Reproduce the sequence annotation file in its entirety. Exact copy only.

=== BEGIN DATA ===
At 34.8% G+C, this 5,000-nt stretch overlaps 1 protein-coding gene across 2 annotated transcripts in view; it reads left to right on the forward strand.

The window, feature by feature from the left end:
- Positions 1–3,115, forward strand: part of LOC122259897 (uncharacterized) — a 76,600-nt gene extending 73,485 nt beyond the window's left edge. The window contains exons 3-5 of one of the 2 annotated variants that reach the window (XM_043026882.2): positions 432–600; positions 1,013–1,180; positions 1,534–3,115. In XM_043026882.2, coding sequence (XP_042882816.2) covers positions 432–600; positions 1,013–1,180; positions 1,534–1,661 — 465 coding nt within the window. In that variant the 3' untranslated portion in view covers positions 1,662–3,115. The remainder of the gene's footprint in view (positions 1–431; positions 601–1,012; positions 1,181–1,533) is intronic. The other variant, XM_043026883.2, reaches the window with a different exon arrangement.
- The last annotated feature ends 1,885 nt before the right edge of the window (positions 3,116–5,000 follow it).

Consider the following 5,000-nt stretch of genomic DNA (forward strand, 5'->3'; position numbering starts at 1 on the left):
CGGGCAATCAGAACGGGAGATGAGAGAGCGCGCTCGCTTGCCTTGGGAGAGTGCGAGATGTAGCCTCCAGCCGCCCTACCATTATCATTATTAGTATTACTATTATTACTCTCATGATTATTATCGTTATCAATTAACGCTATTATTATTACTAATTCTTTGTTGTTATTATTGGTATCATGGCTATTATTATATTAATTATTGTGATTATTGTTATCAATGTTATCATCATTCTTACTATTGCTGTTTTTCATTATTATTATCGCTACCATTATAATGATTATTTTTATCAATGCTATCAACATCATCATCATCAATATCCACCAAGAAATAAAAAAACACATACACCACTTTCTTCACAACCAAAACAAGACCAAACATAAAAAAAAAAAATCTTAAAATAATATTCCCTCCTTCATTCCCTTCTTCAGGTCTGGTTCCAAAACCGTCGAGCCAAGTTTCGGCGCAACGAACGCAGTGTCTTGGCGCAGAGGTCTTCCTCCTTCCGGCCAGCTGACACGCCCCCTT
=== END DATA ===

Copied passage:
At 34.8% G+C, this 5,000-nt stretch overlaps 1 protein-coding gene across 2 annotated transcripts in view; it reads left to right on the forward strand.

The window, feature by feature from the left end:
- Positions 1–3,115, forward strand: part of LOC122259897 (uncharacterized) — a 76,600-nt gene extending 73,485 nt beyond the window's left edge. The window contains exons 3-5 of one of the 2 annotated variants that reach the window (XM_043026882.2): positions 432–600; positions 1,013–1,180; positions 1,534–3,115. In XM_043026882.2, coding sequence (XP_042882816.2) covers positions 432–600; positions 1,013–1,180; positions 1,534–1,661 — 465 coding nt within the window. In that variant the 3' untranslated portion in view covers positions 1,662–3,115. The remainder of the gene's footprint in view (positions 1–431; positions 601–1,012; positions 1,181–1,533) is intronic. The other variant, XM_043026883.2, reaches the window with a different exon arrangement.
- The last annotated feature ends 1,885 nt before the right edge of the window (positions 3,116–5,000 follow it).

Consider the following 5,000-nt stretch of genomic DNA (forward strand, 5'->3'; position numbering starts at 1 on the left):
CGGGCAATCAGAACGGGAGATGAGAGAGCGCGCTCGCTTGCCTTGGGAGAGTGCGAGATGTAGCCTCCAGCCGCCCTACCATTATCATTATTAGTATTACTATTATTACTCTCATGATTATTATCGTTATCAATTAACGCTATTATTATTACTAATTCTTTGTTGTTATTATTGGTATCATGGCTATTATTATATTAATTATTGTGATTATTGTTATCAATGTTATCATCATTCTTACTATTGCTGTTTTTCATTATTATTATCGCTACCATTATAATGATTATTTTTATCAATGCTATCAACATCATCATCATCAATATCCACCAAGAAATAAAAAAACACATACACCACTTTCTTCACAACCAAAACAAGACCAAACATAAAAAAAAAAAATCTTAAAATAATATTCCCTCCTTCATTCCCTTCTTCAGGTCTGGTTCCAAAACCGTCGAGCCAAGTTTCGGCGCAACGAACGCAGTGTCTTGGCGCAGAGGTCTTCCTCCTTCCGGCCAGCTGACACGCCCCCTT